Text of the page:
K2K: Are you going to re-release it?
PC: Yeah, I'd like to. It's something that we were thinking about. Not to remix it, leave it as it is. I don't know what we signed contractually, but we could buy it back or whatever. I threw the guy from the record company out as well. It was six months after it was released in Germany. It was a big day. He was this big huge guy. He comes into the dressing room and he's talking to me and Mikkey and he's calling me Mikkey and Mikkey Phil. I said, "You don't even fucking know nothing about this fucking band. You don't even know who you're talking to. How can we put our confidence in you to sell our record?" So I kicked the chair out from under him and this 300 pound guy just hit the deck. "Get out of my fucking room," I yelled. That was the last time I saw him. It just goes to show that it's so difficult to get band members name's right six months after — you know.

K2K: Snakebite Love is reputed to be the best CD that you've done, although I would argue that Bastards is. How are the sales on that?
PC: I don't know the sales on that. Nothing more, nothing less than usual. I think that the title track on that is great. Lemmy won't sing it live though. He says it's too low and he can't get the power out.

K2K: What direction will the next studio CD be?
PC: We've already got about four or five songs written for it although no titles or anything yet. We just have the music for it really. We're going to go to the studio in Germany and write some more and record some more stuff. We'll have another album out, hopefully, by the end of the year. God knows what direction it will be. It's just what we feel like at the time.

K2K: What kind of music do you like outside of what you play? What do you listen to in your off-time?
PC: Doobie Brothers, James Taylor, Madonna, Focus, Satriani, Vai. I would say quieter music. I like something that's not knocking my head off too much.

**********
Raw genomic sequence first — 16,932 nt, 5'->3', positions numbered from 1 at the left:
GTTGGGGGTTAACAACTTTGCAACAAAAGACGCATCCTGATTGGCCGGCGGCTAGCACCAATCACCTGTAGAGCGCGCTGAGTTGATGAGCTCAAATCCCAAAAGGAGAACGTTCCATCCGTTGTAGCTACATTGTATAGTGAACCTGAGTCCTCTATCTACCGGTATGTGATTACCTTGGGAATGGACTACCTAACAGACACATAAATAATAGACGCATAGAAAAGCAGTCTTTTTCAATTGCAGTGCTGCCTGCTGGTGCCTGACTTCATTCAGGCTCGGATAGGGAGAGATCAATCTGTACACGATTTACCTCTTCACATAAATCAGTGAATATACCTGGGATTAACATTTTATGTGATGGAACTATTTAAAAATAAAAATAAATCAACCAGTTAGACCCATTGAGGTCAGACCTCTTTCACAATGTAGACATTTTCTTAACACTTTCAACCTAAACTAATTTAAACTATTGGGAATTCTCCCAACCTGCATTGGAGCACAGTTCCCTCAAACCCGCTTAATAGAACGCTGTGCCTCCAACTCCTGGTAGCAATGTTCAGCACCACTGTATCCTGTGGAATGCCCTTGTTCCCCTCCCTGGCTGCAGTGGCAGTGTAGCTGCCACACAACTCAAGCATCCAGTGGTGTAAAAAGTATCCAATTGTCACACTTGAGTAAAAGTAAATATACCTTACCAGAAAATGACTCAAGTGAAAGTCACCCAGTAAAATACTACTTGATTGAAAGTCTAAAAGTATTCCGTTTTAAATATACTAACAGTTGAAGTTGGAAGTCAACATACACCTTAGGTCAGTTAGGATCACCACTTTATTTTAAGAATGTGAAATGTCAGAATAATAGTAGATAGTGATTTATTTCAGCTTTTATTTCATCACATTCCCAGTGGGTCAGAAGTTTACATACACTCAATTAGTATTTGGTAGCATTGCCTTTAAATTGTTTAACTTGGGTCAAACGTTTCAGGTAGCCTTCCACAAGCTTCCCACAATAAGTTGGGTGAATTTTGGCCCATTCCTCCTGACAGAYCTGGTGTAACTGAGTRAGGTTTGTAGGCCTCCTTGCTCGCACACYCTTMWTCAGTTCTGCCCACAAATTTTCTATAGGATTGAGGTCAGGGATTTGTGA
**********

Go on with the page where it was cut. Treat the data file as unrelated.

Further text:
K2K: If you weren't doing Motorhead, what kind of music would you be playing right now?
PC: I guess it would be really diverse. Something like Motorhead and like Satriani type. Stranger, I guess. Country and Western.

K2K: Have you ever tried to achieve being a "radio" band or just remain more a "rebel" band?
PC: I don't see us being a hit radio band. It would be nice to get more airplay. Some of our material is played more often on the radio. I don't care that much. It's not going to stop us.

K2K: What is your most receptive audience — American or European?
PC: I want to say, we did some shows in Greece before Christmas and they were completely wild. It could be because we hadn't played there in ten years. South America was crazy. We played to 60,000 in South America.

K2K: It seems that a lot to do with Motorhead always refers back to Germany — be it recording or Lemmy's fascination with WWII German collectibles or whatnot — what's the connection?
PC: Germany is a big country with a big stronghold of hard rock fans. There's a lot of venues there. This is the first album that we've recorded in Germany is the live one. They've been really good to us. We've achieved a lot there. The last bunch of albums we've recorded in Los Angeles but we're going to try doing this next one at a remote studio about 45 minutes outside of Hamburg with less distractions. But, if it gets too boring, I'm off. I'm back off to Los Angeles to do it.

K2K: Where do you all live?
PC: Mikkey lives in Gothamberg in Sweden. I live in Wales. Lemmy lives in Los Angeles. You can get anywhere on an airplane in 12 hours.

K2K: Was it just Lemmy who moved to Los Angeles or all of you?
PC: Just Lemmy. Mikkey lived in Los Angeles for 9 years. He only recently moved back to Sweden. There was a point that I was spending more time in LA than home.

K2K: Mikkey came from Dokken and King Diamond. How did you get him to Motorhead, which is such a different style of music?
PC: First of all, King Diamond supported us in Europe when I first joined. Me and Lemmy thought he was an excellent drummer then and kept in touch. Then he joined Dokken for four years but they only did one album and weren't really doing very much. When Philthy went, Tommy Aldridge did one album — March Or Die — and then we got Mikkey. Not many people know that Tommy Aldridge did that album. Did you know that there is a 20-CD set of Motorhead coming out? Castle is the record company, from England. So they'll be hearing from my lawyer very soon. But, 20 CDs! That's going to cost about $250. or something like that.

K2K: What are your favorite songs to play? Do you get sick of any?